U.S.-backed Kurdish militia members are preparing for a fight against Turkish forces to hold on to Syria’s Manbij region, an area where U.S. forces are also known to operate.

“Coalition forces near Manbij have received fire from suspected Turkish Supported Opposition groups sporadically over the time we have been patrolling there,” Col. Ryan Dillon, a spokesman for Operation Inherent Resolve, told Military Times.

After crossing the border to attack a Kurdish enclave in Afrin, Syria, the Turkish military has started refocusing roughly 60 miles east, towards Manbij, Turkish President Recep Tayyip Erdogan announced Wednesday.

“We are concerned about the situation in northwest Syria, and the potential effect that these operations could have on operations to defeat Daesh in eastern Syria. We call on all parties to remain focused on defeating Daesh in Iraq and Syria, de-escalating and resolving the Syrian conflict and protecting innocent civilians,” Dillon said.

Operation Inherent Resolve officials stated that Kurdish militia in Afrin have not been receiving training, support or advisers from the coalition.

“Nonetheless, increased violence in Afrin disrupts what was a relatively stable area of Syria, distracts from efforts to ensure the lasting defeat of Daesh, and could be exploited by Daesh for resupply and safe haven,” Dillon said. “It may also increase civilian displacement, refugee flows, and civilian casualties.”

When U.S. forces come into contact with the Turkish military they “do have procedures to de-escalate the situation,“ Dillon confirmed. However, he noted that he could not discuss the rules of engagement they are operating under.

Dillon added that he wouldn’t speculate on Turkey’s possible actions. Additionally, he said that he wouldn’t speak to what Russian units, also known to be operating in the area, are planning to do.

“We continue to deconflict air and ground operations with Russians, daily, to ensure we can continue to safely support our partner force [as they] pursue remaining ISIS elements in Syria, namely along the eastern side of the Euphrates River,” Dillon added.

He also said that U.S. forces “take seriously Turkey’s legitimate security concerns” and remain “committed to working with Turkey as a Coalition member to defeat Daesh.”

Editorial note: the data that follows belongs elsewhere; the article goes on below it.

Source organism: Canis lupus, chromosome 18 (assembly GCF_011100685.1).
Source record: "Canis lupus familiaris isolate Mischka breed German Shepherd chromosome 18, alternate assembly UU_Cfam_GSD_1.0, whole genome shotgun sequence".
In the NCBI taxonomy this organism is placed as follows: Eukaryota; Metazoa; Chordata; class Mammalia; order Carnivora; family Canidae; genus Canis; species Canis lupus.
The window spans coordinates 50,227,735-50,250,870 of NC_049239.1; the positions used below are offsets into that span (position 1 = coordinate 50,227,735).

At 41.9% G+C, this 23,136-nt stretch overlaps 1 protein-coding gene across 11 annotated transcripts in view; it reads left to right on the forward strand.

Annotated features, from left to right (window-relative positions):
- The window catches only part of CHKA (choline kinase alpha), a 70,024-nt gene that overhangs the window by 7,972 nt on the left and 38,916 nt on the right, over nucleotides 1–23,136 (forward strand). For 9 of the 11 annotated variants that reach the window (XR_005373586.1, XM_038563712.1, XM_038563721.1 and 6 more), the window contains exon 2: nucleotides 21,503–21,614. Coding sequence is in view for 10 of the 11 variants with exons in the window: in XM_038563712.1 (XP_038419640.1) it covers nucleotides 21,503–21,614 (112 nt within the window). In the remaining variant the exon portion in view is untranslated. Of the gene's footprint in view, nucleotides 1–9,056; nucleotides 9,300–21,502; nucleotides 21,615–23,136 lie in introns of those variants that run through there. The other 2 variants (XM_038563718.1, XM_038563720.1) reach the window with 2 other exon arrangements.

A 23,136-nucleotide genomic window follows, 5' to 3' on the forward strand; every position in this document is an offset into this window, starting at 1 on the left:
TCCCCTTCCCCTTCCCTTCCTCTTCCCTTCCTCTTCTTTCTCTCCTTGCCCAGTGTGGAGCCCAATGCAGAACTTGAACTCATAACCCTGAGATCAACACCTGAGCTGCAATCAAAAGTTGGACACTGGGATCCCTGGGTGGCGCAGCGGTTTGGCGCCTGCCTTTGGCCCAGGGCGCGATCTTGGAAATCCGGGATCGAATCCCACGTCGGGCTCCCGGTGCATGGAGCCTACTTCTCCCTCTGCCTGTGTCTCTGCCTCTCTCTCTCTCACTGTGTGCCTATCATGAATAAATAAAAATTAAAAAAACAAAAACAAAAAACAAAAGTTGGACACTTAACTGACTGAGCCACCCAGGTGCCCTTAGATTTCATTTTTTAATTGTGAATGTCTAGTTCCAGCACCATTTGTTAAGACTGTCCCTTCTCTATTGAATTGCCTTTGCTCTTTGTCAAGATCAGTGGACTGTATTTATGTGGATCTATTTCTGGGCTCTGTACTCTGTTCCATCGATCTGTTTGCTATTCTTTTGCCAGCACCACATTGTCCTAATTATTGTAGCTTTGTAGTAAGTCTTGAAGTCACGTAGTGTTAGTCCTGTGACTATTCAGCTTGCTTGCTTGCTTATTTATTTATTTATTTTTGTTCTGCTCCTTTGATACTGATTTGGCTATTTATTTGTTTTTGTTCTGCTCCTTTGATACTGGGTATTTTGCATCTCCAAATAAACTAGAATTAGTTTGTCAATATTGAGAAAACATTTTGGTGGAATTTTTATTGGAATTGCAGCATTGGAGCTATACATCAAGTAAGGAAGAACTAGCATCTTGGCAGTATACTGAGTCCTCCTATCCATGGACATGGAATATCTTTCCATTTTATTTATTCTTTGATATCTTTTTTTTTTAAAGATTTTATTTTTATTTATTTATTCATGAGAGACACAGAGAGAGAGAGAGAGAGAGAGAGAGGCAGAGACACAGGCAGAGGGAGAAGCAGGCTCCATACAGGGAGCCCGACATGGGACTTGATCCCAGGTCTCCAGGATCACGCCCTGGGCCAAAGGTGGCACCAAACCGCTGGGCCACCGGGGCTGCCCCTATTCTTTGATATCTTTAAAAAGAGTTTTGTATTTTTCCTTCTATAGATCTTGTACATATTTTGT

However, Dillon said they also remain committed to continuing their partnership with the Syrian Democratic Forces, the U.S.-backed alliance of Kurdish and Arab fighters.

“At a significant cost, the Syrian Democratic Forces continue to rid the world of Daesh, who used locations like Raqqa, Tabqa, and Manbij to plot, resource, recruit, direct, inspire, and launch attacks around the world,” he said.

By stabilizing liberated territory and returning displaced refugees, members of the coalition hope ISIS will be prevented from returning as an insurgency, as some researchers have forecast.

On Wednesday, President Donald Trump spoke by phone with Erdogan, according to a White House press statement. During the call, Trump relayed his concern that escalating tensions in Syria would undercut coalition interests in the country.

“[Trump] urged Turkey to exercise caution and to avoid any actions that might risk conflict between Turkish and American forces,” the statement read. “He reiterated that both nations must focus all parties on the shared goal of achieving the lasting defeat of ISIS.”

However, Turkish officials have disputed the White House’s reading of the conversation, adding that it does not “accurately reflect” the content of the discussions.

Turkey has long held security concerns over U.S. provisions being given to Kurdish militias, which Turkey associates with the Kurdistan Workers’ Party, or PKK.

Although the PKK is labeled a terror group by both countries, the U.S. government does not consider the Kurdish presence in northern Syria to be part of the group. The People's Protection Unit, which makes up a large portion of the SDF, is thought by Turkey to be indistinguishable from PKK elements.